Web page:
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Monday, February 23, 2015

Doll God - poems by Luanne Castle

I love poetry and always have.  I have slim volumes and huge anthologies on my shelves.  When asked to be a part of this blog tour, I was reminded that for some time, I've been neglecting my poetry reading.  And I rarely read anything new; returning time and time again to my favorite poems and favorite poets (John Donne, Dylan Thomas, T.S. Eliot, Marge Piercy, Gerard Manly Hopkins).  Poems about fairy tales are an exception--I love reading a re-interpretation of a fairy tale in poetic language. My favorites "fairy tale poets" are Anne Sexton and Jane Yolen.

Doll God

Book Description:
Consistently on Amazon's Hot New Releases in Poetry
Luanne Castle's debut poetry collection, Doll God, studies traces of the spirit world in human-made and natural objects--a Japanese doll, a Palo Verde tree, a hummingbird. Her exploration leads the reader between the twin poles of nature and creations of the imagination in dolls, myth, and art.

Although most reviewers have been pleased with this little volume, I only found a few poems that spoke to me. Again, it is a matter of taste, just like in novels.  Or perhaps, I just wasn't in the right mood.

Since all the reviews I read were 4-5 stars, I recommend that you read the poems yourself.  The fact that they did not resonate with me is of little importance--they may speak to you.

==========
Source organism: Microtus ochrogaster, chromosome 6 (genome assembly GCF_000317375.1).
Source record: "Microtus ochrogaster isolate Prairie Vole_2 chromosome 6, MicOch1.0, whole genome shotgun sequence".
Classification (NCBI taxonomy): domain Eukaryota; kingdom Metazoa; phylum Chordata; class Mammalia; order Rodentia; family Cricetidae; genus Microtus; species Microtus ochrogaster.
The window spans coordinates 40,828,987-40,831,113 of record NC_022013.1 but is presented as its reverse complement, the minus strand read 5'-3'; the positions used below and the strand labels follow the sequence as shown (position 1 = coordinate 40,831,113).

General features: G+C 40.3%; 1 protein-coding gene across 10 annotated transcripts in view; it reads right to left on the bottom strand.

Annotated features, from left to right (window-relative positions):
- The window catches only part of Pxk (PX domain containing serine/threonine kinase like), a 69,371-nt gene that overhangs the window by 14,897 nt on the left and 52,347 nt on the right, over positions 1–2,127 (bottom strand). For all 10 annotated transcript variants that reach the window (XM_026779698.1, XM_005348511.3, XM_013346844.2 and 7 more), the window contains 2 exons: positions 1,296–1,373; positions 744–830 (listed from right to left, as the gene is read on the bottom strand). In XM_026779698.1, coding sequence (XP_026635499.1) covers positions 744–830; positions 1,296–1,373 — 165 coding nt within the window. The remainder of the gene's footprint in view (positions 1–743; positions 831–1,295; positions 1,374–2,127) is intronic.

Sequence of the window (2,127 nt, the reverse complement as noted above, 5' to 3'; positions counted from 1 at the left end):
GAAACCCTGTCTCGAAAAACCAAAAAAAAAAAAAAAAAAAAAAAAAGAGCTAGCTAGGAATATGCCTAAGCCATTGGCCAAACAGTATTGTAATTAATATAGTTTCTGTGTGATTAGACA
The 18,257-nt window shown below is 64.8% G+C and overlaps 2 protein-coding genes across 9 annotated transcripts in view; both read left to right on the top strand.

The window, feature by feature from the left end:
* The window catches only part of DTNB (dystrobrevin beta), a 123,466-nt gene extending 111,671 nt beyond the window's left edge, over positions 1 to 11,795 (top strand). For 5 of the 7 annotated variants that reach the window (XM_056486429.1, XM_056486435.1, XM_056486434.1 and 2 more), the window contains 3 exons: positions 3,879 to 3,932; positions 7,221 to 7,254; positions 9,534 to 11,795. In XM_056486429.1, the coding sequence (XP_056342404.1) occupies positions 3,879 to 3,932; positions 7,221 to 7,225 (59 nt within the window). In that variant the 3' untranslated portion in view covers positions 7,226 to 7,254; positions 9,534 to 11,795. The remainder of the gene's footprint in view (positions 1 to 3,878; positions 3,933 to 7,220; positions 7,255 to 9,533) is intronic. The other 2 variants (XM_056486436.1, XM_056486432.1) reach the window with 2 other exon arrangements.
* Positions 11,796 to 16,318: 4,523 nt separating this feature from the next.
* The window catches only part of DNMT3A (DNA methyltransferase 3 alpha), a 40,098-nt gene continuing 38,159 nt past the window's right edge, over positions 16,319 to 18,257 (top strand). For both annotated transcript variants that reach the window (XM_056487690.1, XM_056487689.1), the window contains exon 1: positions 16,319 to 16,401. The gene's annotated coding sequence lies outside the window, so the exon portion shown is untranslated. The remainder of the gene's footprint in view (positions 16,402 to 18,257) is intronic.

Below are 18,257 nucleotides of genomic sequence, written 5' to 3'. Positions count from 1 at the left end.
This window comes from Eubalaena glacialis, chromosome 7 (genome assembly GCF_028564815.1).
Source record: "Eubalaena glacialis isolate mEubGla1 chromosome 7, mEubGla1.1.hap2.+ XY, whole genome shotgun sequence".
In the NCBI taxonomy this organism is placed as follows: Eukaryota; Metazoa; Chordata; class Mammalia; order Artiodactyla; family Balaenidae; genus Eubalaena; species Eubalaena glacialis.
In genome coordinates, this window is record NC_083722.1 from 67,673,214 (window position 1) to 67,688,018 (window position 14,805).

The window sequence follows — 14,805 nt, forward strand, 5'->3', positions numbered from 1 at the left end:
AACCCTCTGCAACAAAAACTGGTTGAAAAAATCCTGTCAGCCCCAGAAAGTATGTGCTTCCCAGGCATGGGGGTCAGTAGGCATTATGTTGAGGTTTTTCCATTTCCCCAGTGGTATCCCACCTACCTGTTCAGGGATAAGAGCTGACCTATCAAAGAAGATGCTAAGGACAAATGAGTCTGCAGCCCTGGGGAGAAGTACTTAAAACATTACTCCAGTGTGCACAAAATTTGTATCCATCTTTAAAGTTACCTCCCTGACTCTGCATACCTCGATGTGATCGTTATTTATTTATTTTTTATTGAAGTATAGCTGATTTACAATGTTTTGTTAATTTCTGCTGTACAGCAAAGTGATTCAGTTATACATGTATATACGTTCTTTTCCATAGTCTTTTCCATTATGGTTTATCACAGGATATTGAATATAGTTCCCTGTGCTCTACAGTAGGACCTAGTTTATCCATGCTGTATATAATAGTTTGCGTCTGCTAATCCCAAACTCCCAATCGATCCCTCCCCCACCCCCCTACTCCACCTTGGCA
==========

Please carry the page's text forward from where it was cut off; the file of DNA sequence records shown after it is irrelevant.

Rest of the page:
The Doll God Book Tour

Tour Stops:
Feb. 9: Patricia’s Wisdom (review)
Feb. 10: Everything Distills Into Reading (review)
Feb. 13: Bell, Book & Candle (review)
Feb. 14: Book Dilettante (review)
Feb. 19: Peeking Between the Pages (Author Guest Post)
Feb. 20: Peeking Between the Pages (review)
Feb. 22: Regular Rumination (review)
Feb. 23:  A Garden Carried in the Pocket (review)
Feb. 24: Bookgirl’s Nightstand (review)
March 1: Tea Leaves (review)
March 4: Diary of an Eccentric (review)
March 6: Savvy Verse & Wit (review)

Poetry.  2015.  86 pages.


  1. Thank you so much for being on the tour; I hope at a later time that these poems speak to you. The beauty of poetry is that it can be rediscovered.

    1. This is true. Sometimes a poem opens gradually.

  2. I enjoy reading poetry too, although do not read it too often. I feel as if poetry is even more something thing even more personal than a novel, speaking to each reader differently. I am sorry this collection didn't speak to you, Jenclair. It was nice of you to give it a chance though.

    1. You are right, poetry is more personal than a novel. :)

  3. Jenclair thank you for your honest review. This is what reading is about - sometimes a book will speak to us and sometimes not. That doesn't mean that someone else won't enjoy it. Like you, I also found this collection a bit hard to get into but still enjoyed reading a new poet. I'll have my review up soon.

    1. Reading anything, but especially poetry, is such an individual encounter. Most readers seem to have been more in tuned to these poems than I was.

  4. I agree; each poetry or novel speaks differently and sometimes it also has to depend on a reader's mood. ;-)

    1. I've often found that given time, a poem might present a new appreciation. Mood and circumstances have a huge influence on reading poetry.